Food security in Botswana or food production was also attacked by the locust pandemic which swept out this country’s vegetation and plants. The locust is said to have contributed to 25 percent loss in production.
Global lockdown have been a thorn in diamonds having shiny sales, but a lot of optimism shows with the easing of Covid-19 restrictions, the precious stones will be bought with high volumes towards festive season. The diamond market is however warned of the resurgence of Covid-19 in key markets presents ongoing risks amid the presence and optimist about the new Covid-29 vaccines.
The latest findings published as De Beers Group’s latest Diamond Insight ‘Flash’ Report, which looks at the impact of the pandemic on relationships and engagements, has revealed that in the US that more couples than ever are buying diamond engagement rings. Bridal sales is mostly the primary source of diamond jewellery demand in recent months, De Beers said.
According to De Beers, interviews with independent jewellers around the US revealed that the rate of couples getting engaged has increased compared with the period when Covid-19 first had an impact in the US in the spring.
“In addition, despite challenging economic times, consumers were spending more than ever on diamond engagement rings – often upgrading in colour, cut and clarity, rather than size. Several jewellers speculated that with consumers spending less on elaborate weddings and/or honeymoons in the current environment, they had more to spend on choosing the perfect ring,” said De Beers.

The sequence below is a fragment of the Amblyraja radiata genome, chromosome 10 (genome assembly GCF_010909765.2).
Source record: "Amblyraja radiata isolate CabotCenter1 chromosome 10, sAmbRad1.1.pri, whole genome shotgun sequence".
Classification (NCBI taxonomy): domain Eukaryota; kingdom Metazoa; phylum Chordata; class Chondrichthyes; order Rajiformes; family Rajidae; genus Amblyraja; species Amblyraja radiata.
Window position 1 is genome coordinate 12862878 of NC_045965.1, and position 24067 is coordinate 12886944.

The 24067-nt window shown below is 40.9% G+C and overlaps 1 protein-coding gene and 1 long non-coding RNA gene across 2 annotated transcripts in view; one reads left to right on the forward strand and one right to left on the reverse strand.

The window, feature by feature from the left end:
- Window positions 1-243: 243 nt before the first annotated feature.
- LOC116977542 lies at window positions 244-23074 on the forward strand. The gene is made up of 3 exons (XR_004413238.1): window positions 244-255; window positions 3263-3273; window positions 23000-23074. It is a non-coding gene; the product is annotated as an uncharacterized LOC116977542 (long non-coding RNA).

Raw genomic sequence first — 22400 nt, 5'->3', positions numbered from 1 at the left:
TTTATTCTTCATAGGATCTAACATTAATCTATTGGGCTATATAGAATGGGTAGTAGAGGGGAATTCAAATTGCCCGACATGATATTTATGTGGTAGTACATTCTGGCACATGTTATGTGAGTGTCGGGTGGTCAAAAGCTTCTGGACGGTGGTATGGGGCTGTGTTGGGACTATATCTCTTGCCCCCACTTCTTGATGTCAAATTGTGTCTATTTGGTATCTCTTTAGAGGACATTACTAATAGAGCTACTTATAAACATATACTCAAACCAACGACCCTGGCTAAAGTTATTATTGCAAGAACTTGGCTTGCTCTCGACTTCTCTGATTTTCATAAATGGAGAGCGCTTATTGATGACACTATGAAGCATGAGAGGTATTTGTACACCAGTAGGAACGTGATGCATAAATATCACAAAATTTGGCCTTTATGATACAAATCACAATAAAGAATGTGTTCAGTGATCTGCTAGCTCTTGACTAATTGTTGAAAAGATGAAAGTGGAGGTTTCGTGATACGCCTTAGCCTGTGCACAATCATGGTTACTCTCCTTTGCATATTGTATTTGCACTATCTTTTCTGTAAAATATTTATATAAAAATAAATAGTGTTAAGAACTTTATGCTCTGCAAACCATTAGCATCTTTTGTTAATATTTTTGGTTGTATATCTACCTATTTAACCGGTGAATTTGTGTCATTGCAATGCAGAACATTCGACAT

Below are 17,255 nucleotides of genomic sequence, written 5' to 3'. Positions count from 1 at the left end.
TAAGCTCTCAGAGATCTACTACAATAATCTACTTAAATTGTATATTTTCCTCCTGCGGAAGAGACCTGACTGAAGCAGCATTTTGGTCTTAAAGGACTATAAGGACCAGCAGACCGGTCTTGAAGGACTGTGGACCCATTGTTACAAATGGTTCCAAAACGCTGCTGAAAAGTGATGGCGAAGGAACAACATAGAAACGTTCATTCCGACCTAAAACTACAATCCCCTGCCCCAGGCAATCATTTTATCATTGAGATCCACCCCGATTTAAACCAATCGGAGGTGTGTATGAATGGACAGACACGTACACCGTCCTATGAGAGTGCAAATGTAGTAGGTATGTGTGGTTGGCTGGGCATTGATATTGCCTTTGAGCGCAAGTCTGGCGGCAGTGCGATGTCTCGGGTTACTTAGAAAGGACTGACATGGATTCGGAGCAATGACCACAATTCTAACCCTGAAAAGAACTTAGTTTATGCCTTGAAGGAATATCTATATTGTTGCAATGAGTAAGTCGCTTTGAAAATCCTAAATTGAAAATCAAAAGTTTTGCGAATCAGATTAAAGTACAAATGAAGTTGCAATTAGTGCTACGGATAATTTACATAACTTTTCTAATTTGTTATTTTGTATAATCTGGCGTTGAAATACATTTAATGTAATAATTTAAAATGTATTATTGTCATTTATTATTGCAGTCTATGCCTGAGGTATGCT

According to De Beers, a national survey of 360 US women in serious relationships, undertaken in late October in collaboration with engagement and wedding website, The Knot. This survey is said to have found that the majority of respondents (54%) were thinking more about their engagement ring than the wedding itself (32%) or the honeymoon (15%), supporting jewellers’ hypothesis that engagement ring sales were benefiting from reduced wedding and travel budgets in light of Covid-19 restrictions.
When it came to researching engagement rings, online was by far the predominant channel for gaining ideas/inspiration at 86% of consumers surveyed, with 85% saying they had saved examples of styles they liked, according to De Beers. According to the survey, only a uarter of respondents said they had looked in-store at a physical location for design inspiration.
“For many couples, the pandemic has brought them even closer together, in some instances speeding up the path to engagement after forming a deeper connection while experiencing lockdown and its associated ups and downs as a partnership. Engagement rings are taking on even greater symbolism in this environment, with retailers reporting couples are prepared to invest more than usual, particularly due to budget reductions in other areas,” De Beers CEO Cleaver said.
According to De Beers Group, its Diamond Insight Flash Report series is focused on understanding the US consumer perspective in light of Covid-19 and monitoring how it evolves as the crisis evolves. Also, the company said, it is augmenting its existing research programme with additional consumer, retailer and supply chain touch-basis to understand the pain points and the opportunities for stakeholders across the diamond pipeline.
Demand for diamonds is as hard and resilient as the precious stone itself. De Beers pocketed US$ 450 million in its recently held ninth rough diamond sales cycle, and the company says it is more flexible approach to rough diamond sales during the ninth sales cycle of 2020, with the Sight event extended beyond its normal week-long duration.
“Steady demand for De Beers Group’s rough diamonds continued in the ninth sales cycle of the year, reflecting stable consumer demand for diamond jewellery at the retail level in the US and China, and expectations for reasonable demand to continue throughout the holiday season. However, the resurgence of Covid-19 infections in several consumer markets presents ongoing risks,” said De Beers CEO Bruce Cleaver recently.
High expectations are on diamonds being a sentimental gift for holiday season or as the most fetished gift. However the ninth cycle was lower than the eighth which registered US$ 467 million. For the last year period which corresponds with the current one, De Beers managed to raise US$ 400.